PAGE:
Snohomish County taking new approach to opioid crisis

Jan 24, 2018, 9:07 AM

The opioid crisis has been a huge drain on law enforcement resources across the state, including jails.

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The Snohomish County Jail is taking a new approach to try to deal with the problem, becoming one of the first jail in the state to launch a Suboxone detox program for inmates.

Snohomish County Jail Chief Tony Aston says they’ve seen a huge increase over the past few years in people arrested who are addicted to opioids.

“We put people on withdrawal watch. You come in, you’re booked for whatever crime, you’re evaluated at the door by our medical staff and we examine to see if you are under the influence of alcohol, methamphetamine, opioids, anything … usually it’s a combination of all the abused substances. Currently, our withdrawal watches, about 35 to 40 percent of our population that we book daily gets put on a withdrawal watch. That’s a ridiculous number.”

So that’s up to 40 percent of all people arrested in Snohomish County who are addicted to drugs – mostly for opioids.

The jail’s medical unit has 24 beds that were meant to hold people suffering from regular medical issues. Instead, on average, the medical unit is at over 200 percent capacity. Nearly all of the people in those beds addicted to heroin or other opioids and going through withdrawal.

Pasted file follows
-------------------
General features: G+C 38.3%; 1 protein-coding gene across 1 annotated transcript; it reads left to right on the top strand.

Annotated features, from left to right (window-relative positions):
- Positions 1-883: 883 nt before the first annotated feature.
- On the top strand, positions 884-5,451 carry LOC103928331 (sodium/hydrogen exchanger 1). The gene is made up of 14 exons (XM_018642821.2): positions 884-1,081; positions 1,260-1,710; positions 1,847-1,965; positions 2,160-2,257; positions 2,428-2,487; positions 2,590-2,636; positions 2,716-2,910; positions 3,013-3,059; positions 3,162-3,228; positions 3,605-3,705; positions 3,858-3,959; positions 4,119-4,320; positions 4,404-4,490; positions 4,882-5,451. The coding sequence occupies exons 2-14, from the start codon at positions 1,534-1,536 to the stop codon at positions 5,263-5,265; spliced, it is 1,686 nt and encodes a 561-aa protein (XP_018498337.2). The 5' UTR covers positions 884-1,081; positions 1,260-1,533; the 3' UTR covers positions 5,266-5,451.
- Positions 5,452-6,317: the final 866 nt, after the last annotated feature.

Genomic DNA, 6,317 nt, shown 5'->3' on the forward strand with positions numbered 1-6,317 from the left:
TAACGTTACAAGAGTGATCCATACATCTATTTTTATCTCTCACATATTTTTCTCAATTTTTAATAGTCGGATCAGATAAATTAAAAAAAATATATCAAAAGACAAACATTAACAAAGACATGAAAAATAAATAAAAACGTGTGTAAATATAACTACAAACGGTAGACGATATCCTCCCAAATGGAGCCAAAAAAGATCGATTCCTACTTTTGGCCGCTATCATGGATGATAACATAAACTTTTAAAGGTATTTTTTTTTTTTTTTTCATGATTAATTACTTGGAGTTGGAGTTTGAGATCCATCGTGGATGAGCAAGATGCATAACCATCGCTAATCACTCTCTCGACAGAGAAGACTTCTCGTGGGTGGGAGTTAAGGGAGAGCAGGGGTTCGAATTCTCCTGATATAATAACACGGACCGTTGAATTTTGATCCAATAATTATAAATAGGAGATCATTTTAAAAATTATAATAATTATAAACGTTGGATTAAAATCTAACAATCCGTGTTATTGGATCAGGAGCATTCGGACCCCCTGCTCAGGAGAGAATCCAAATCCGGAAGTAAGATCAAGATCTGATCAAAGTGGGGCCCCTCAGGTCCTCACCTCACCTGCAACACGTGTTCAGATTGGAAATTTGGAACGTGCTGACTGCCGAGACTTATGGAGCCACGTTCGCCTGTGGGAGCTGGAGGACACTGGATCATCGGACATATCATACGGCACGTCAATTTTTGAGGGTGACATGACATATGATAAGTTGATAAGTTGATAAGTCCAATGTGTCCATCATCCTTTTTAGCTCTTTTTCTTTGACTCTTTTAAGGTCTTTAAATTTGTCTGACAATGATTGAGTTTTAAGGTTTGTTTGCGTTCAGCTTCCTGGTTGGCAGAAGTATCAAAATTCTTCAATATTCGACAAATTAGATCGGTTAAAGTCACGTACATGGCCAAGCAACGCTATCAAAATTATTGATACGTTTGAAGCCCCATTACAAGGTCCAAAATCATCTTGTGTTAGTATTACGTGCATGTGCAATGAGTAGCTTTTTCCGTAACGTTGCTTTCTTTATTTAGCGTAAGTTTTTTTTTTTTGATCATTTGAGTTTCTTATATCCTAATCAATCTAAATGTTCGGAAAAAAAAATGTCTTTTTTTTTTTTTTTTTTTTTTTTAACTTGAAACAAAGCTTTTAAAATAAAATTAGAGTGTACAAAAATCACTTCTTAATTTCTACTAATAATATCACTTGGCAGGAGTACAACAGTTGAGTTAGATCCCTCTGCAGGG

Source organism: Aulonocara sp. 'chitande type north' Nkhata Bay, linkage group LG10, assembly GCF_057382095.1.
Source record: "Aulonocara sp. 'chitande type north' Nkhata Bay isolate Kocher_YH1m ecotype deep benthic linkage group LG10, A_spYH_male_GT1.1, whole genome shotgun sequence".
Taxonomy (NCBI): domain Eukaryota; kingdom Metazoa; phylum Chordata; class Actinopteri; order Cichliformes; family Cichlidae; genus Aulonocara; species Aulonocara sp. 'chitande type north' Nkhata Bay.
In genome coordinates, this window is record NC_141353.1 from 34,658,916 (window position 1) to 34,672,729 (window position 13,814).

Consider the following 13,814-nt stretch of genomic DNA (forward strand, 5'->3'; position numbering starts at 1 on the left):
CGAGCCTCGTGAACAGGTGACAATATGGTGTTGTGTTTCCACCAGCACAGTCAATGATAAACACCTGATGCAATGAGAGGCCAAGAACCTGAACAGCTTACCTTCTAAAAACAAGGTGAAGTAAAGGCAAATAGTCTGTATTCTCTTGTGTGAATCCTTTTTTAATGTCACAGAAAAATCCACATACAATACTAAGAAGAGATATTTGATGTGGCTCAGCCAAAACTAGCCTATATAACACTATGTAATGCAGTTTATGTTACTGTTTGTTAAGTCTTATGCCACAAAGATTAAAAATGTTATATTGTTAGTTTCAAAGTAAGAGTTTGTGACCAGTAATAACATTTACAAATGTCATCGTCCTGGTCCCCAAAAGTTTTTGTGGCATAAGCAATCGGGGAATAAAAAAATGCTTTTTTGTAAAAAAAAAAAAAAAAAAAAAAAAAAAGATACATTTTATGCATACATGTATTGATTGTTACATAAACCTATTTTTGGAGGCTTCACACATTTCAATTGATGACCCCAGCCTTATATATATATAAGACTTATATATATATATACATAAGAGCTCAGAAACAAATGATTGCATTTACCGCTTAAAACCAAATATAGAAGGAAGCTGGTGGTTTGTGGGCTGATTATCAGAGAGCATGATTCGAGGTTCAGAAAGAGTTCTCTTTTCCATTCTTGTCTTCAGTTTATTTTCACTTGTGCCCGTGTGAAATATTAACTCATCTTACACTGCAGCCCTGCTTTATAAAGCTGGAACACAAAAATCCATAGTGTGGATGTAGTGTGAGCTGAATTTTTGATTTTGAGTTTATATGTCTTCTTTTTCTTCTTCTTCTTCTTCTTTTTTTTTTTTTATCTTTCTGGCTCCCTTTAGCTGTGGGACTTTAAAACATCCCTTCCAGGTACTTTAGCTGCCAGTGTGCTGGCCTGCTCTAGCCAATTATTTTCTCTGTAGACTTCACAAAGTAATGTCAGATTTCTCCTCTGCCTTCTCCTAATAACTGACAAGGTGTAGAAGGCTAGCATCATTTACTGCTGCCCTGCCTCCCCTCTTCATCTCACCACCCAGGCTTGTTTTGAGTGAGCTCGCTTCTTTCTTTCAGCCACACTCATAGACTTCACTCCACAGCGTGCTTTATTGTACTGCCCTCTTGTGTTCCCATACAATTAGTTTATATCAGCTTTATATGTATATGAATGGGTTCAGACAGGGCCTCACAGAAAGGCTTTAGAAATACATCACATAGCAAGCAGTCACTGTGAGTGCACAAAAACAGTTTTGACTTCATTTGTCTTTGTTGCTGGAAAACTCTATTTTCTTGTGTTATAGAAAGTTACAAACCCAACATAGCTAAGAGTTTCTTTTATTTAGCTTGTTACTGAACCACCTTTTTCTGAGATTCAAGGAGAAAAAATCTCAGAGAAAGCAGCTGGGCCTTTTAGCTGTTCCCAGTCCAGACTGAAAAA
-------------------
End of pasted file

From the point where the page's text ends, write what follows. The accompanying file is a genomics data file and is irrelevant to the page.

“What an individual when you are detoxing cold turkey off of heroin or an opioid is really sad. Imagine the worst flu you’ve ever had about times 10. That’s what these individuals are going through. Now, we do everything we possibly can to mitigate that, right? We’re giving them juice, we’re giving them the treatment that we can, but still, they get very very sick … very sick.”

Aston says most of these are people are caught up in a never-ending cycle of drug use, living in the streets, committing crimes to support their addiction and getting arrested over and over again.

But Aston and the county sheriff know they can’t arrest their way out of the opioid problem. In fact, for years because the jail’s med unit is always way over capacity they’ve been assessing people at the door and turning many away if they aren’t being arrested for felonies or other more serious crimes. For instance, Aston says, if a deputy makes a shoplifting arrest and that person is addicted to opioids and is going to end up on a withdrawal watch, they turn them away at the door, leaving the deputy with the option of citing the person and sending them to court.

These are the problems at the jail.

What they hope will be part of the solution: a pilot program launched Monday that will see a select group of inmates go through medically-assisted detox with Suboxone — a drug that can ease cravings and withdrawal symptoms in anywhere from 30 minutes to a couple of hours.

Alta Langdon is the health services administrator at the jail.

“Our goal is to really minimize their symptoms and try to get them out to the general population and feeling well. The other part to that is to give them some hope of what options there are for treatment out there. A lot of people come in and they don’t know what Suboxone is and how they can feel functional on anything other than heroin. So this helps them to get a picture of what treatment might look like as they leave.”

The Suboxone detox program is starting small. The program began Monday with five inmates selected by medical staff who will be treated with Suboxone and then completely tapered off over a five-day period. They’ll add five inmates a day until they reach 25, continually replacing people on the program as others cycle out.